Project Name Rayak & Anjar Learning Centres Project Location Lebanon Project Natures Children and Youth Development Peace and Reconciliation Project Objectives Provide trauma-informed education for displaced and out-of-school Syrian children. Beneficiaries Syrian children aged 6 to 12 who are unable to access formal education. No. of Beneficiaries Approx. 300 Key Activities Support the operation of two learning centres run by a local church, providing education and services to refugee children: Offer approved foundational Arabic, English, science, and math courses, along with extracurricular activities such as sports, music, or crafts, to prepare them for future enrolment in formal schools. Provide trauma-informed education. Supply school uniforms and hygiene items and distribute healthy snacks every week. Organise summer activities, such as

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Community Engagement Program for Sustainable Education

Project Name Community Engagement Program for Sustainable Education Project Location Bangladesh Project Natures Children and Youth Development Project Objectives Encourage local community involvement to establish sustainable, high-quality education programs for impoverished children. Beneficiaries Children and young people from impoverished families and their parents No. of Beneficiaries Approx. 1,620 Key Activities Provide opportunities for impoverished children to attend quality primary and preschool education. Promote professional training for teachers (such as teaching methods and classroom management) to provide quality education. Address social issues related to education, such as child trafficking, child rights and protection, health, and disaster awareness management. Construct 22 School Management Committees to provide sustainable leadership and management skills. Hold parent meetings and bi-monthly teacher training workshops. Provide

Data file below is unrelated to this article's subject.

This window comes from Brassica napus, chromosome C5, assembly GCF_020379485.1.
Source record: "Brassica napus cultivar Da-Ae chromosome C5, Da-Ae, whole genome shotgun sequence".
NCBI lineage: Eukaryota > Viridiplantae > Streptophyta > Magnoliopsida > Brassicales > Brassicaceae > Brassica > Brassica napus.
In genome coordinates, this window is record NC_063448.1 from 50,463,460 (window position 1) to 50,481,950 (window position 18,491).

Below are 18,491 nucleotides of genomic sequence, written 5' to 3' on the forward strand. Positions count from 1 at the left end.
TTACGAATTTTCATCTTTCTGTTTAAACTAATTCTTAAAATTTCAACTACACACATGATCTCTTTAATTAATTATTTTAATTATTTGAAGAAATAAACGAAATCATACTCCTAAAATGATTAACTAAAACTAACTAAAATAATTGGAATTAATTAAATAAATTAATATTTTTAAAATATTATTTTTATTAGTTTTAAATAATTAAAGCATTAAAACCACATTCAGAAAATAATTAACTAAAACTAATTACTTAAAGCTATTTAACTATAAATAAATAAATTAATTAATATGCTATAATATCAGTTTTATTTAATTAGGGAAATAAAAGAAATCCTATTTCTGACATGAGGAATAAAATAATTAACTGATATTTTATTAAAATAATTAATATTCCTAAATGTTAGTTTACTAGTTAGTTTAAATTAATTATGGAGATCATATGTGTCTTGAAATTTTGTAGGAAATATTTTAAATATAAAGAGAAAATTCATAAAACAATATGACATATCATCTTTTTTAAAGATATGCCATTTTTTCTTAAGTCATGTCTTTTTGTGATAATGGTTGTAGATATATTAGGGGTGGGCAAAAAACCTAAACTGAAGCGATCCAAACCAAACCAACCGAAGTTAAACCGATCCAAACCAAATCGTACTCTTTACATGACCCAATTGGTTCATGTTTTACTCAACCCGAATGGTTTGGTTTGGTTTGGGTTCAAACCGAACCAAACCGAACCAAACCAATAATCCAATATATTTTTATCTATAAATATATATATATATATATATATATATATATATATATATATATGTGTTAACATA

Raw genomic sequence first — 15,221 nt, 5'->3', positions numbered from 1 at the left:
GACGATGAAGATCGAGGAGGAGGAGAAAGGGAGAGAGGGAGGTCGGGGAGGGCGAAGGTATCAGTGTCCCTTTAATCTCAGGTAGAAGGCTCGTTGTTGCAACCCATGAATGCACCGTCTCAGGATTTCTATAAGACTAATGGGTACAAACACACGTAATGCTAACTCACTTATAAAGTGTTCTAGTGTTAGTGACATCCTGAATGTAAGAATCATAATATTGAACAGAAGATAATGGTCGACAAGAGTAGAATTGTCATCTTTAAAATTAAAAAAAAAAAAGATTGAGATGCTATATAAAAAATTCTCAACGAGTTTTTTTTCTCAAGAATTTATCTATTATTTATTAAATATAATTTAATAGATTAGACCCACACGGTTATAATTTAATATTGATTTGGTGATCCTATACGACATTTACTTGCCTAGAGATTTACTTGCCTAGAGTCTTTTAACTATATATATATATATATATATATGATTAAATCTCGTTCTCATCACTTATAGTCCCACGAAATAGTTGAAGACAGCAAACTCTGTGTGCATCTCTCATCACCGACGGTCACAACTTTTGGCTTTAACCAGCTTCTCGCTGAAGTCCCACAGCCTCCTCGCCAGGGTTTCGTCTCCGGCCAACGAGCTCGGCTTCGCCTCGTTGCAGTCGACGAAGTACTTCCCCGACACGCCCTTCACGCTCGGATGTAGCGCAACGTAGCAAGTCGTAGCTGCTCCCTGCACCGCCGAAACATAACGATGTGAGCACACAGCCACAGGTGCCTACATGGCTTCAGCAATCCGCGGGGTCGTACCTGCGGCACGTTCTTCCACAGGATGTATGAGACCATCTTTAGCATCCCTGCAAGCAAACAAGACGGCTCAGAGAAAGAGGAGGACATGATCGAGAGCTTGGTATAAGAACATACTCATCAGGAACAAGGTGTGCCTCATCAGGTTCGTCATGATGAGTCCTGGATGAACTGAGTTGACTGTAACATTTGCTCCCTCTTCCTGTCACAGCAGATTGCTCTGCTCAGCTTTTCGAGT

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Gender Equity and Child Rights Promotion

Project Name Gender Equity and Child Rights Promotion Project Location Bangladesh Project Natures Children and Youth Development Advocacy Project Objectives Reduce gender-based violence (GBV) in the community by empowering females and community support system Promote the rights and protection of children and children with disability Beneficiaries Adolescent and youth boys and girls, adults and children with disability from poor families (over 75% are female) No. of Beneficiaries Approx. 2,715 Key Activities Organise training for peer educators and adolescent and youth girls and boys group leaders with lessons on basic life skills, including on positive and supportive gender roles. Support People Institutions (PIs) as local community leaders to plan, set up and manage a community training centre to provide

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‘I don’t want to miss out on studying!’ said the Syrian children.